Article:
A Q&A with Albert Payano, Outfest Assistant Programmer, and Mark Pariselli, filmmaker of Monster Mash, playing in the Shorts program Friends & Lovers at the 2015 Outfest Los Angeles LGBT Film Festival
Albert Payano: The piece has some interesting interpretations of religious passages. What role does religion play in your life?
Mark Pariselli: My household wasn’t super religious while I was growing up, but I did attend Catholic school until grade 8. As a queer kid, being subjected to that dogma day in and day out definitely impacted my self-perception and delayed my self-acceptance. However, by the time I was in my final year of middle school, I was regularly getting into trouble for hiding in the bushes during recess to listen to Marilyn Manson on my discman, and constantly raising my hand during Religion class to question and criticize what we were being taught. Thankfully, I was able to go to a public high school. Prior to making ‘Monster Mash,’ retrospectives of my short films were presented in Toronto and Sicily. Frighteningly, it wasn’t until I saw my films programmed back-to-back on the big screen that I realized how much Catholic iconography and imagery has influenced my visual sensibility. Moments in ‘Monster Mash’ serve as a way to directly address and move through this.
Albert: Which character’s point of view mostly resembles your own when it comes to the horror genre? Was he easier to write and why?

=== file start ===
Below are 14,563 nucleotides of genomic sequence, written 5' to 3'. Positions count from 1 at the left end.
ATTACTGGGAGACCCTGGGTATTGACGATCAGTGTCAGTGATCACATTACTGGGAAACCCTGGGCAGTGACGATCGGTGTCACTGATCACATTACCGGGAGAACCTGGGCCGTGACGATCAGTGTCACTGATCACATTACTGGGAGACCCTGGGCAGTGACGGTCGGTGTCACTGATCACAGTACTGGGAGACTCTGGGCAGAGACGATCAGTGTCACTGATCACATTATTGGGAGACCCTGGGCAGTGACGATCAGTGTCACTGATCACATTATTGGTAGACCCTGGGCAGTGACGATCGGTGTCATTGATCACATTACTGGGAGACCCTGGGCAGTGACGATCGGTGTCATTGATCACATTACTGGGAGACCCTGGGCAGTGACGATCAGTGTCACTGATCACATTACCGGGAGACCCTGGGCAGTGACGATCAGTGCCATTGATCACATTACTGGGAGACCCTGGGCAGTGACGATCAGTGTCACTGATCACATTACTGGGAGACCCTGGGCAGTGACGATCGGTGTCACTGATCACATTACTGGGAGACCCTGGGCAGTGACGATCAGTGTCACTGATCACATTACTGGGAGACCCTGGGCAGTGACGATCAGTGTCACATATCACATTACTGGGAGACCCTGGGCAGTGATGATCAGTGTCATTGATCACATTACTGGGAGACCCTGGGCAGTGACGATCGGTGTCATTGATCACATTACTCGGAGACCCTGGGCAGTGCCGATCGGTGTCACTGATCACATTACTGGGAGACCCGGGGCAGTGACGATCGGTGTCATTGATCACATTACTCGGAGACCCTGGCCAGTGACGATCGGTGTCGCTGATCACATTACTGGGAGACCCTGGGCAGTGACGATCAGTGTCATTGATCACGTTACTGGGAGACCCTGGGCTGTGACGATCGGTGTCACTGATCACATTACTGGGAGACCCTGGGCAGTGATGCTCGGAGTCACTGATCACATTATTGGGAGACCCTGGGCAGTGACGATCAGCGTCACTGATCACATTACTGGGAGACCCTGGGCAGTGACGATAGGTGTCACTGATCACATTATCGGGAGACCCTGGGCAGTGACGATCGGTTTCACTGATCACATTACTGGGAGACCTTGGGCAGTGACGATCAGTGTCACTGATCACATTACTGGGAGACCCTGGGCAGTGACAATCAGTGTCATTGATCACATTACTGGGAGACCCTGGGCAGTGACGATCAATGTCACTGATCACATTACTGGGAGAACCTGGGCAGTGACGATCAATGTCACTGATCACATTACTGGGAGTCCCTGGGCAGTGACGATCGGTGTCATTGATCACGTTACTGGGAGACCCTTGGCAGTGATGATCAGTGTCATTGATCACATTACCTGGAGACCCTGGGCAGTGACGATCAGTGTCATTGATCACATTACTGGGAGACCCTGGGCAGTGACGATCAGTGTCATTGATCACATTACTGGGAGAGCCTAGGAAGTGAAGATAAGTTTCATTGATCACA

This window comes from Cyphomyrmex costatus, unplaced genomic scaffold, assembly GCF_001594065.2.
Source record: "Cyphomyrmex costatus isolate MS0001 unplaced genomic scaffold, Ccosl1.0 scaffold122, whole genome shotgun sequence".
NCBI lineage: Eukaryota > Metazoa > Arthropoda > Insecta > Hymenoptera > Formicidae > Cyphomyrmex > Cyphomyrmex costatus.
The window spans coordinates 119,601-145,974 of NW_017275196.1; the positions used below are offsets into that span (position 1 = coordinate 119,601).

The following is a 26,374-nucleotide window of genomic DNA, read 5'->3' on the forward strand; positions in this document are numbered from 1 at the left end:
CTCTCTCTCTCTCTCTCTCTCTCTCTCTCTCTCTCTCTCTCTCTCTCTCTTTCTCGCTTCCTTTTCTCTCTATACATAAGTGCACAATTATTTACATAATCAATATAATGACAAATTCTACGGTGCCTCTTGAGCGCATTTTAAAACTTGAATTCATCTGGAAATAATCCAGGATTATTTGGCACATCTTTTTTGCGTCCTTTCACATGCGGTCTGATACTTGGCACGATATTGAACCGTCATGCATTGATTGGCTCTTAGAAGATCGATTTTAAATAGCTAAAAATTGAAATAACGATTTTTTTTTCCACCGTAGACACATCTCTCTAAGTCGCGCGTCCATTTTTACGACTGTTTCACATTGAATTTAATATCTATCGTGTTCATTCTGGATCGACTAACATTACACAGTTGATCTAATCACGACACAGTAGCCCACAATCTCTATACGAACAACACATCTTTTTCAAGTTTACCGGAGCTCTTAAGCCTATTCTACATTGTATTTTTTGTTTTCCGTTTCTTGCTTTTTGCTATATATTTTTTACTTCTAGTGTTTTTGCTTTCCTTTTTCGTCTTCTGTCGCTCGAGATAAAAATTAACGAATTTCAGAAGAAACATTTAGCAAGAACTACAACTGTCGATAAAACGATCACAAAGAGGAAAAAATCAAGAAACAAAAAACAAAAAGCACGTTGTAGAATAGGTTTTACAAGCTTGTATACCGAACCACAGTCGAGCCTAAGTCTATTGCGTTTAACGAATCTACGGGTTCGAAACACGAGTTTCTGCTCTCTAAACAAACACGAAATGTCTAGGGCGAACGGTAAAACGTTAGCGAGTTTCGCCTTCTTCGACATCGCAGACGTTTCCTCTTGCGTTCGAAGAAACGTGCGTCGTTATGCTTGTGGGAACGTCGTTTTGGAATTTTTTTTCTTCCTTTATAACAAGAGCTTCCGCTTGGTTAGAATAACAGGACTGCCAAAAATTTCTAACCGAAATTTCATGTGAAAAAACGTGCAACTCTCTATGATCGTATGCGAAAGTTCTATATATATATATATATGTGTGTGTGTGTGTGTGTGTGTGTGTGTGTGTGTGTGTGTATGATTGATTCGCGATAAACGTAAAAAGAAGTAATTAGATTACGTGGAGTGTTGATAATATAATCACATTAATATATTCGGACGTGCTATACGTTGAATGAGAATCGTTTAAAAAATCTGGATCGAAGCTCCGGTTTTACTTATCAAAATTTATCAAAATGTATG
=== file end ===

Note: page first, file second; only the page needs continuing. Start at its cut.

Mark: I think both characters express my opinions on the horror genre, but I identify more with the Carrie character. Acknowledging the (homo)eroticism of boogeymen, drawing connections between horror and sexuality and openly identifying with the outcast/misfit (Carrie White) are things I share with him. He speaks more explicitly with my voice so he was easier to write.
Albert: What is one costume you wanted a party goer to wear but didn’t make the final cut? What happened?
Mark: The Halloween party scene is a dream come true. Everything I love comes together in a vibrant cult and horror mashup. Igby Lizzard (Divine) and Judy Virago (Connie) are two talented and creative performers in Toronto that had previously thrown a John Waters themed party and were able to bring their own costumes to set. I am lucky to have a supportive group of friends and family (that’s my mom making a cameo in the dumpster) that participated in the scene. It might have been nice to incorporate more classic horror icons like Dracula, Frankenstein or the Wolfman, but I think we did well covering our bases and featuring some of my favourite cult and horror heroes/heroines.
Monster Mash is playing in Friends & Lovers Sunday, July 12 at 2pm at DGA2.
About the Programmer: Albert Payano is an aspiring TV writer from Dominican Republic based in Los Angeles. As part of the Outfest Los Angeles Young Filmmakers Program, OutSet, he wrote and produced the dramedy short After Jake, which has screened in more than a dozen film festivals worldwide. This is his second year serving as Assistant Programmer for Outfest Los Angeles and his fifth as volunteer.